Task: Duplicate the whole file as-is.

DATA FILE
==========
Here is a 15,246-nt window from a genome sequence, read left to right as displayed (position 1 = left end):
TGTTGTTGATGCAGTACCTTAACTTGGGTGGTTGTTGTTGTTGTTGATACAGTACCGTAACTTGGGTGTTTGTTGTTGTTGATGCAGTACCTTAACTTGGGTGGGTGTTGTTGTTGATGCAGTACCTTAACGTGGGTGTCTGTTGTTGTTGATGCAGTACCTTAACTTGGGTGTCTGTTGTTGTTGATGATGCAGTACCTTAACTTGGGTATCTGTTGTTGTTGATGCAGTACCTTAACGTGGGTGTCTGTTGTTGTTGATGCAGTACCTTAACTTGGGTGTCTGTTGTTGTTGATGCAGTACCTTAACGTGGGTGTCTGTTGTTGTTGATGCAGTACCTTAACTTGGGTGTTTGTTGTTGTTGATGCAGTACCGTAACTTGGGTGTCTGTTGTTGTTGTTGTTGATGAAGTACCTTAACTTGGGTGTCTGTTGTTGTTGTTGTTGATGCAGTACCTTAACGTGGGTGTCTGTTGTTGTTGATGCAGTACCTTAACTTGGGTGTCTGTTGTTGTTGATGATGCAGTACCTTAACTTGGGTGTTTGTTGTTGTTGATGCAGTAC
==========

Here is a 15,246-nt window from a genome sequence, read left to right as displayed (position 1 = left end):
TGTTGTTGATGCAGTACCTTAACTTGGGTGGTTGTTGTTGTTGTTGATACAGTACCGTAACTTGGGTGTTTGTTGTTGTTGATGCAGTACCTTAACTTGGGTGGGTGTTGTTGTTGATGCAGTACCTTAACGTGGGTGTCTGTTGTTGTTGATGCAGTACCTTAACTTGGGTGTCTGTTGTTGTTGATGATGCAGTACCTTAACTTGGGTATCTGTTGTTGTTGATGCAGTACCTTAACGTGGGTGTCTGTTGTTGTTGATGCAGTACCTTAACTTGGGTGTCTGTTGTTGTTGATGCAGTACCTTAACGTGGGTGTCTGTTGTTGTTGATGCAGTACCTTAACTTGGGTGTTTGTTGTTGTTGATGCAGTACCGTAACTTGGGTGTCTGTTGTTGTTGTTGTTGATGAAGTACCTTAACTTGGGTGTCTGTTGTTGTTGTTGTTGATGCAGTACCTTAACGTGGGTGTCTGTTGTTGTTGATGCAGTACCTTAACTTGGGTGTCTGTTGTTGTTGATGATGCAGTACCTTAACTTGGGTGTTTGTTGTTGTTGATGCAGTAC